Florida’s Water Poisoned by Hackers: A Warning Signal

Florida’s Water Poisoned by Hackers: A Warning Signal

10 Feb 2021

We shouldn’t be surprised by the attack on a Florida water system earlier this week. We should, however, consider it a warning signal. Because while the perpetrators were detected and removed from the network, it was only after they had remotely adjusted the level of sodium hydroxide in the water to dangerously concentrated amounts - more than 100 times the normal levels. Fortunately, the Oldsmar Florida water supply remained unaffected thanks to a resourceful operator who noticed the sudden change in the chemical levels and quickly responded. Yet the fact that attackers were even able to get into such mission-critical systems, let alone manipulate them, is worrying. 

Unfortunately, this is not the first, and probably not the last attack on critical infrastructure. Attacks across all sectors are growing bolder, more frequent, and exponentially more expensive for the victims. As operational networks become more connected, they are receiving special attention from attackers. These networks control the heart of critical operations. They make up the essence of operational continuity. They are comprised of many legacy systems and devices, some of which entirely lack modern cybersecurity capabilities. And threat actors know this.

 

Another recent example is the attack on an Israeli water reservoir. OTORIO researchers showed how easy it is to find control systems - like those used in production plants and water treatment facilities - with exposed network security. In December 2020, a threat actor published a video of a breach in an Israeli reclaimed water reservoir system. The reservoir’s system was connected directly to the Internet, without authentication or access limitation. This gave the attackers easy access to the system and allowed them, for example, to change the temperature. All it took was an Internet connection and access to websites that scan the network and find such systems. Hackers are looking for an opening - and an unsecured industrial control system is a great target.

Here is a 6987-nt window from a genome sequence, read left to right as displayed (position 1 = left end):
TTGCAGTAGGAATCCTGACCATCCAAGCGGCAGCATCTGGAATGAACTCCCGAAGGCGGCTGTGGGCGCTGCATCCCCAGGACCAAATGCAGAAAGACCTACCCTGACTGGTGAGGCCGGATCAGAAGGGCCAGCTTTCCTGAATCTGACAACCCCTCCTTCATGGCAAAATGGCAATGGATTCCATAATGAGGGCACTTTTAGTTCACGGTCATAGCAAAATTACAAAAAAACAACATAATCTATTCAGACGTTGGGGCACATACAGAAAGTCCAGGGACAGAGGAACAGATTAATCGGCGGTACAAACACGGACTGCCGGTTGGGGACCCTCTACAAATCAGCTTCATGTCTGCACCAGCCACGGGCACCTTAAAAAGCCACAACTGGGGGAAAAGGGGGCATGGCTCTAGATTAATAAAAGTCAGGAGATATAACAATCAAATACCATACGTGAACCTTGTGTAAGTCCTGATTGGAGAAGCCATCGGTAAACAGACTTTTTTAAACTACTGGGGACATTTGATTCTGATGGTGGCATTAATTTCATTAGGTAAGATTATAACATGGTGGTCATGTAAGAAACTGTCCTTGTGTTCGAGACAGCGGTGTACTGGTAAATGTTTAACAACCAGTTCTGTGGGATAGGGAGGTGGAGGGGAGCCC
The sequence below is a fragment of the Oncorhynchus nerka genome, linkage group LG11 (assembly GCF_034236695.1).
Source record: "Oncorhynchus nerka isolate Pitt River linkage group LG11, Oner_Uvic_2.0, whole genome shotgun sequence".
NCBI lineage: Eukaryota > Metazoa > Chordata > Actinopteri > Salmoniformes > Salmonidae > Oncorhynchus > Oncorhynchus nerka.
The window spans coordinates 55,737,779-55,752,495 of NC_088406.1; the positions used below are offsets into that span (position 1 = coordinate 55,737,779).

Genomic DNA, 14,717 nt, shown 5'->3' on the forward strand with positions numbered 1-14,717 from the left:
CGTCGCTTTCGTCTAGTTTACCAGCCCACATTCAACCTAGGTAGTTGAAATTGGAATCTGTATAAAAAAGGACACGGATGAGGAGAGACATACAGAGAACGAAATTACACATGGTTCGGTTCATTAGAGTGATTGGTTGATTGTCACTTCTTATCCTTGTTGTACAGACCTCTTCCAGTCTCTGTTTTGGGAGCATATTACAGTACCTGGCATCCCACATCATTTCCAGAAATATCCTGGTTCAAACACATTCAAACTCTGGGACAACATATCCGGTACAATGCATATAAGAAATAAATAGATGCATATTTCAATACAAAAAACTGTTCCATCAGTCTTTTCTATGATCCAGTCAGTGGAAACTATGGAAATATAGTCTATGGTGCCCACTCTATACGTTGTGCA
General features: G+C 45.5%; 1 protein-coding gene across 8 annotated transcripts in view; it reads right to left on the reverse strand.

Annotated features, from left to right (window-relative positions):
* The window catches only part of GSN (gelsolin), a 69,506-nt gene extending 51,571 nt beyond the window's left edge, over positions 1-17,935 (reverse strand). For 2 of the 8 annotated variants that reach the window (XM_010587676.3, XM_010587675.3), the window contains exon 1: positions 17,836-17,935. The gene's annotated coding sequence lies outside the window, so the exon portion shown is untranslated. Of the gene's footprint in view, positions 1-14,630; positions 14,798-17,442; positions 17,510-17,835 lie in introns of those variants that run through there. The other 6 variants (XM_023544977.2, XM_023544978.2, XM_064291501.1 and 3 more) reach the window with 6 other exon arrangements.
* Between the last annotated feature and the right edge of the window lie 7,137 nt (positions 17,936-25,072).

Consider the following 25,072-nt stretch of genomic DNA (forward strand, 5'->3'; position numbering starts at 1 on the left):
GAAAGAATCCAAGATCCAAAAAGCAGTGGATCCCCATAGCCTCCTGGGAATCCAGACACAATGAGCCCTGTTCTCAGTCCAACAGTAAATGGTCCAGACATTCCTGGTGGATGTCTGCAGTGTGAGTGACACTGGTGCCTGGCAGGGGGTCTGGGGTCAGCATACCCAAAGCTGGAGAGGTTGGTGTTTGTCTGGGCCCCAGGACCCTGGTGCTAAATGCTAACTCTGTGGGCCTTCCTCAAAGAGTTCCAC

Detecting cyberattacks and responding fast is highly important. In fact, both the teams in Florida’s Oldsmar and Israeli’s water reservoir managed to regain control of their networks quickly. Unfortunately, relying on the awareness of human operators may not be sufficient next time. How can you prevent a successful attack on your network? Be proactive. 

  • Secure and restrict access to the Internet - This includes secure remote access (e.g. VPN), access restriction based on firewall rules, and an active defense strategy.
  • Perform a cybersecurity risk assessment for your operational network - Perform a comprehensive cyber risk assessment together with penetration testing, focusing on your operational network.
  • Gain full visibility of your operational network - Make sure you have full visibility of your operational network, with clear business context. That way, you can prioritize risk mitigation based on the potential operational impact and choose feasible mitigation steps.
  • Automate as much as possible - Operational networks are becoming more complex, and attackers are becoming more sophisticated. It is no longer possible to rely only on manual monitoring. Automated cyber security systems, with built-in intelligence, can ensure that you keep your security status high, constantly checking for vulnerabilities, digital risks, and potential attack vectors. 
  • Educate and train your employees - Most cyberattacks start with human error – from phishing emails to misconfigurations and everything in-between. Make sure to train your employees on cybersecurity guidelines.

 

Safe critical infrastructure is essential for public health, environmental protection, and economic growth. Ensuring the reliability of critical infrastructure requires addressing the unique security constraints of operational networks. The recent attack on Florida’s water treatment facility could have easily resulted in the poisoning of thousands of citizens. We recommend that critical infrastructure safety and cybersecurity stakeholders combine a reactive approach with a proactive risk avoidance approach in their operational networks.

 

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